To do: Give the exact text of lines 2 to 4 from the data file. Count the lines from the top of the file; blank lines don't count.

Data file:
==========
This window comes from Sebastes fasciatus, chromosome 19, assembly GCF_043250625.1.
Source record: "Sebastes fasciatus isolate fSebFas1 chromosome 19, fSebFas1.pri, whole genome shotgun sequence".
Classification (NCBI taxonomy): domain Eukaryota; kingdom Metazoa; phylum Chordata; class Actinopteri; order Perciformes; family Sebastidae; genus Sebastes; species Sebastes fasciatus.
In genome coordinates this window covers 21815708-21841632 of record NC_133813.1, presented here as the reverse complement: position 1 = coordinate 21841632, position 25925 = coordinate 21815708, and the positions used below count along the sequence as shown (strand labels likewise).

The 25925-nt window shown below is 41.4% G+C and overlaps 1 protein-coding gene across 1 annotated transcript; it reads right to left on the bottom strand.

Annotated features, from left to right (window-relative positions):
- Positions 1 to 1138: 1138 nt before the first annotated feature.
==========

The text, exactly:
Source record: "Sebastes fasciatus isolate fSebFas1 chromosome 19, fSebFas1.pri, whole genome shotgun sequence".
Classification (NCBI taxonomy): domain Eukaryota; kingdom Metazoa; phylum Chordata; class Actinopteri; order Perciformes; family Sebastidae; genus Sebastes; species Sebastes fasciatus.
In genome coordinates this window covers 21815708-21841632 of record NC_133813.1, presented here as the reverse complement: position 1 = coordinate 21841632, position 25925 = coordinate 21815708, and the positions used below count along the sequence as shown (strand labels likewise).